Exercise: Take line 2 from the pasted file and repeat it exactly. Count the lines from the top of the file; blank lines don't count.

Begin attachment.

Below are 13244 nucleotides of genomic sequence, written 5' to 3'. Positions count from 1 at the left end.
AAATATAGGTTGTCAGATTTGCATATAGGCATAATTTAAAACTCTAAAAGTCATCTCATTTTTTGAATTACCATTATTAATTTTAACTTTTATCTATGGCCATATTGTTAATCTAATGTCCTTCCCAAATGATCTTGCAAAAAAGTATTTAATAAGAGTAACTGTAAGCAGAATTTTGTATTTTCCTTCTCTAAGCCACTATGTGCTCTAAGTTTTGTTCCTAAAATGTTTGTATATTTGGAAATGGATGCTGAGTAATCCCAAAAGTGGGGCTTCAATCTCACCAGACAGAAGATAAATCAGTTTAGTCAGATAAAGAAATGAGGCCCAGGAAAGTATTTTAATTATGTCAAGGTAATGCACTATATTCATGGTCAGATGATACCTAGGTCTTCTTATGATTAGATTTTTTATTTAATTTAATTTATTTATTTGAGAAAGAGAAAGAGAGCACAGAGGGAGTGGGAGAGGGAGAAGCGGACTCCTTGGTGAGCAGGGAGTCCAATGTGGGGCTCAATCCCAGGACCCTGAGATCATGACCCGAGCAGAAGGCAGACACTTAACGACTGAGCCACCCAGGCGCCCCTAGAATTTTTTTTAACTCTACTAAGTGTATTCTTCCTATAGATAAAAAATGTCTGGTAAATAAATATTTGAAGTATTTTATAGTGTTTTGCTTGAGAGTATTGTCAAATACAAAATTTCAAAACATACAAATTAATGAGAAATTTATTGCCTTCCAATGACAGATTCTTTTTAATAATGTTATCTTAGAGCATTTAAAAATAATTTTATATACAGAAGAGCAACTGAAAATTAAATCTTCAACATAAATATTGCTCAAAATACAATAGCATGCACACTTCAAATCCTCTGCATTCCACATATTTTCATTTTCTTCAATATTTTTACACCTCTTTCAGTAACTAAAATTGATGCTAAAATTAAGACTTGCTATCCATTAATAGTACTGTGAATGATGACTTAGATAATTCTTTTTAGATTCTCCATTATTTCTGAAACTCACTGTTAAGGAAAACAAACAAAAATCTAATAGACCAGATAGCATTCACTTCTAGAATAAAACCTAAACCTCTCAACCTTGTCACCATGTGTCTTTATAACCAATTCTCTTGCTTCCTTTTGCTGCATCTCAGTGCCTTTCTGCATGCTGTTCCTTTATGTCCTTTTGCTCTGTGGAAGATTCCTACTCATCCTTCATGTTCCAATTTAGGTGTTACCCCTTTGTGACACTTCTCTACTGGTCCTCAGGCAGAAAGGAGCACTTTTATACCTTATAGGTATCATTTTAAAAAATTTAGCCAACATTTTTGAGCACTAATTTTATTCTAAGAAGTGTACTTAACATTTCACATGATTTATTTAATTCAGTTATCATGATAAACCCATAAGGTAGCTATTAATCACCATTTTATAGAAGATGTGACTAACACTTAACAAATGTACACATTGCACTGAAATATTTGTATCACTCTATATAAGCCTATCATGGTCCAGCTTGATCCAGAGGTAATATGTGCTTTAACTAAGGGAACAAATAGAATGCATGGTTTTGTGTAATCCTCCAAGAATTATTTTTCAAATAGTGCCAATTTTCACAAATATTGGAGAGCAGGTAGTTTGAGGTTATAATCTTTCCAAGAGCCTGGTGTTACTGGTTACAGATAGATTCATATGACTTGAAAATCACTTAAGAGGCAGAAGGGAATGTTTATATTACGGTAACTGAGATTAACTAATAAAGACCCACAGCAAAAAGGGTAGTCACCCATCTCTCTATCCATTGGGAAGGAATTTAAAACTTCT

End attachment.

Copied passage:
AAATATAGGTTGTCAGATTTGCATATAGGCATAATTTAAAACTCTAAAAGTCATCTCATTTTTTGAATTACCATTATTAATTTTAACTTTTATCTATGGCCATATTGTTAATCTAATGTCCTTCCCAAATGATCTTGCAAAAAAGTATTTAATAAGAGTAACTGTAAGCAGAATTTTGTATTTTCCTTCTCTAAGCCACTATGTGCTCTAAGTTTTGTTCCTAAAATGTTTGTATATTTGGAAATGGATGCTGAGTAATCCCAAAAGTGGGGCTTCAATCTCACCAGACAGAAGATAAATCAGTTTAGTCAGATAAAGAAATGAGGCCCAGGAAAGTATTTTAATTATGTCAAGGTAATGCACTATATTCATGGTCAGATGATACCTAGGTCTTCTTATGATTAGATTTTTTATTTAATTTAATTTATTTATTTGAGAAAGAGAAAGAGAGCACAGAGGGAGTGGGAGAGGGAGAAGCGGACTCCTTGGTGAGCAGGGAGTCCAATGTGGGGCTCAATCCCAGGACCCTGAGATCATGACCCGAGCAGAAGGCAGACACTTAACGACTGAGCCACCCAGGCGCCCCTAGAATTTTTTTTAACTCTACTAAGTGTATTCTTCCTATAGATAAAAAATGTCTGGTAAATAAATATTTGAAGTATTTTATAGTGTTTTGCTTGAGAGTATTGTCAAATACAAAATTTCAAAACATACAAATTAATGAGAAATTTATTGCCTTCCAATGACAGATTCTTTTTAATAATGTTATCTTAGAGCATTTAAAAATAATTTTATATACAGAAGAGCAACTGAAAATTAAATCTTCAACATAAATATTGCTCAAAATACAATAGCATGCACACTTCAAATCCTCTGCATTCCACATATTTTCATTTTCTTCAATATTTTTACACCTCTTTCAGTAACTAAAATTGATGCTAAAATTAAGACTTGCTATCCATTAATAGTACTGTGAATGATGACTTAGATAATTCTTTTTAGATTCTCCATTATTTCTGAAACTCACTGTTAAGGAAAACAAACAAAAATCTAATAGACCAGATAGCATTCACTTCTAGAATAAAACCTAAACCTCTCAACCTTGTCACCATGTGTCTTTATAACCAATTCTCTTGCTTCCTTTTGCTGCATCTCAGTGCCTTTCTGCATGCTGTTCCTTTATGTCCTTTTGCTCTGTGGAAGATTCCTACTCATCCTTCATGTTCCAATTTAGGTGTTACCCCTTTGTGACACTTCTCTACTGGTCCTCAGGCAGAAAGGAGCACTTTTATACCTTATAGGTATCATTTTAAAAAATTTAGCCAACATTTTTGAGCACTAATTTTATTCTAAGAAGTGTACTTAACATTTCACATGATTTATTTAATTCAGTTATCATGATAAACCCATAAGGTAGCTATTAATCACCATTTTATAGAAGATGTGACTAACACTTAACAAATGTACACATTGCACTGAAATATTTGTATCACTCTATATAAGCCTATCATGGTCCAGCTTGATCCAGAGGTAATATGTGCTTTAACTAAGGGAACAAATAGAATGCATGGTTTTGTGTAATCCTCCAAGAATTATTTTTCAAATAGTGCCAATTTTCACAAATATTGGAGAGCAGGTAGTTTGAGGTTATAATCTTTCCAAGAGCCTGGTGTTACTGGTTACAGATAGATTCATATGACTTGAAAATCACTTAAGAGGCAGAAGGGAATGTTTATATTACGGTAACTGAGATTAACTAATAAAGACCCACAGCAAAAAGGGTAGTCACCCATCTCTCTATCCATTGGGAAGGAATTTAAAACTTCT